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The Future Of Safety-At-Sea

nization (IMO) has hailed it as the greatest invention to communications at sea since the invention of the radio. The U.S. has strongly advocated its worldwide use. Shipowners and seafarers alike should welcome its introduction. "It" is the Global Maritime Distress and Safety System, or GMDSS as it is commonly called. GMDSS is among the latest electronic advancements in radio communications. Designed to aid in the identification and coordination of search and rescue efforts of all vessels on the high seas, correct operation of the system could eliminate the possibility of ships disappearing without a trace.

The system enables a ship to communicate ship-to-shore, shore-toship and ship-to-ship, within four areas of the world's oceans - far more effective than the current combination of radiotelephony and Morse code.The GMDSS concept revolv< around the premise that search ar rescue operations ashore as well i at sea close to the vessel in distrei can rapidly deploy to the area of distress incident using a coordinat* effort to minimize loss of life.

Using advanced communicatioi equipment as the nerve center f implementing such a system requir a technology which embraces sat< lites and transistor-based electro ics. Geostationary as well as pol orbiting satellites make up the ne global coverage of GMDSS. Wh not the only part of the system, si ellites play an important role in t GMDSS capability. Digital Sell tive Calling (DSC) is another k technology used in GMDSS. A Di call contains information about t vessel transmitting the call, for < ample: an identification number the ship that initiated the call, t nature of the distress and the coor nates and time of the distress. T information is broadcast to all sh on a variety of frequencies in ms bands to increase the possibility tl the message will be heard.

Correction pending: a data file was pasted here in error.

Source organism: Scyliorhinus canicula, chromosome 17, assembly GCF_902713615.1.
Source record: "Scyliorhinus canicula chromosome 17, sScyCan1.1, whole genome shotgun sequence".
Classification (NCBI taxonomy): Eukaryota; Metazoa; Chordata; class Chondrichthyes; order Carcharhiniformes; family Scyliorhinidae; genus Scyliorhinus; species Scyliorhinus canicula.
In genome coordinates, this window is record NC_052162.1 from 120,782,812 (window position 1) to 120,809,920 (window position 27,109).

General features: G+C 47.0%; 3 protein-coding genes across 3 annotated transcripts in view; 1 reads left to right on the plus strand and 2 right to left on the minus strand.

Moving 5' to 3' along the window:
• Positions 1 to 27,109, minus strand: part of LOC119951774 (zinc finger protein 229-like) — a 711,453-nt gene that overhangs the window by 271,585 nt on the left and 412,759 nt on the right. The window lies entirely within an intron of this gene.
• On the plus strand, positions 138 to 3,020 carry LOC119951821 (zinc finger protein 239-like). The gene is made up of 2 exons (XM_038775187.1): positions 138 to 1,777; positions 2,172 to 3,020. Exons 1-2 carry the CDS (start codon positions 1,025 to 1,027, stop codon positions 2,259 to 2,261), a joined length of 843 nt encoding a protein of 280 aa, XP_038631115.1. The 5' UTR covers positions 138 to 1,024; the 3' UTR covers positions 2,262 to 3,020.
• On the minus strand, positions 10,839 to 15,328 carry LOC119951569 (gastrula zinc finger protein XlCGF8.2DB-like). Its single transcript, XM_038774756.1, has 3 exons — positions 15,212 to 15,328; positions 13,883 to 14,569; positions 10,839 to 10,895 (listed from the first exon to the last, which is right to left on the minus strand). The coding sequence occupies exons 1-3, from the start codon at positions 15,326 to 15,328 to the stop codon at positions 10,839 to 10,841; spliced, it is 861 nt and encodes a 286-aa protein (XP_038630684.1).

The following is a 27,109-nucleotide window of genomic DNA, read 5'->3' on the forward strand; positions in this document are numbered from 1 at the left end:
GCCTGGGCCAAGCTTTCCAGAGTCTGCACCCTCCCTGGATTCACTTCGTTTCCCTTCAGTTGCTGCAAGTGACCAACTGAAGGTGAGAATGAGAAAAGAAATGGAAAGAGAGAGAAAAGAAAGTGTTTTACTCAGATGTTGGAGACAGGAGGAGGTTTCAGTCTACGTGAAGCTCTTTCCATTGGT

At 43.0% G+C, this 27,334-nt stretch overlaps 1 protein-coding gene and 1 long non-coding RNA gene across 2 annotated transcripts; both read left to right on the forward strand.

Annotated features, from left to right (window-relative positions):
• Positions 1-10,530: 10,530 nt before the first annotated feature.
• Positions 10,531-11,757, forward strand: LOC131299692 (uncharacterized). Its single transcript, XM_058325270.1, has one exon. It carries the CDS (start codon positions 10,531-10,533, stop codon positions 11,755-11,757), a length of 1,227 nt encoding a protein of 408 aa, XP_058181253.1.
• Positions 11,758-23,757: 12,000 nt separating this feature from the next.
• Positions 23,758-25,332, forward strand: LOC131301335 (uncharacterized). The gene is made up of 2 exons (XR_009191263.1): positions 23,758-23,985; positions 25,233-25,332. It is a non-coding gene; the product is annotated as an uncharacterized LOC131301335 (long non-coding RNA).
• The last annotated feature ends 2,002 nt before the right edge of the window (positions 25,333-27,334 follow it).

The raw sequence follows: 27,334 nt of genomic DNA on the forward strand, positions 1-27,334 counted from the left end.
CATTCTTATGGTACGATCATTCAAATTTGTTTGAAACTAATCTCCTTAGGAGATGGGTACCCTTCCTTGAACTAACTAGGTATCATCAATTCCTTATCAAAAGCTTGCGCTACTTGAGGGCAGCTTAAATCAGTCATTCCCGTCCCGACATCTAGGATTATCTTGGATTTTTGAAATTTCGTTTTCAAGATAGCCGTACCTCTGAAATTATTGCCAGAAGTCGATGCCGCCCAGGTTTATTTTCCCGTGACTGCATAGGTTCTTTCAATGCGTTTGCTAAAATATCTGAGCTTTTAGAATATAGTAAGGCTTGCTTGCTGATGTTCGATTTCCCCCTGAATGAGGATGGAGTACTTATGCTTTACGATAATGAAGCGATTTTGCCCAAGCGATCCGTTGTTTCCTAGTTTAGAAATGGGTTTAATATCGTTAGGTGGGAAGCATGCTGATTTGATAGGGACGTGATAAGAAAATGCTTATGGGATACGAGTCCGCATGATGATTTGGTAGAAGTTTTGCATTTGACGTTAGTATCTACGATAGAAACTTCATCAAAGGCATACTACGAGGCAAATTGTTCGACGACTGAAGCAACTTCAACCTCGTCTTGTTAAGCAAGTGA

Over the next several years, least 250,000 ships' officers will ni training. The IMO amended Saf of Life at Sea in 1988 to implem GMDSS worldwide. According parameters set by IMO, 97 perc of the world's merchant fleet wil required to operate GMDSS by IS Eventually, fishing, recreational i small passenger ships may also n to comply. While it was first sumed that the equipment woul( easy to operate, this is not the c; There is more involved in the opi tion of GMDSS than pushing 1 tons. Knowing what equipment which frequencies and bands to in a specific situation requires s The IMO has strict recommei tions for the training of officer the use of GMDSS equipment.

The Center for Maritime Ed tion is currently raising funds t< up a GMDSS regional command tion at its training center in lc Manhattan. Spurred by a grant i the Life Saving Benevolent Ass( tion and other contributors, the < ter will begin offering a GM training course later this fall. The course, which has aln received approval from the Parn nian registry, will include classi theory explaining the system's sign, as well as practical trainii sending and receiving message ing actual equipment. Training take place in the classroom and s lator as well as at sea.

Long at the forefront of mari education and training progr the Center for Maritime Educ has often designed courses and t ing programs to assist the ind when new rules and regulatior velop regarding the introducti new maritime equipment and p dures, thus enhancingthe indiv seafarer's professional compe and promoting safety of life at The deadline for the traini ships' officers is rapidly appr ing. This is an important asp safety-at-sea that should be braced by the whole industry information about courses call 233-2242.

Ship Electronics History

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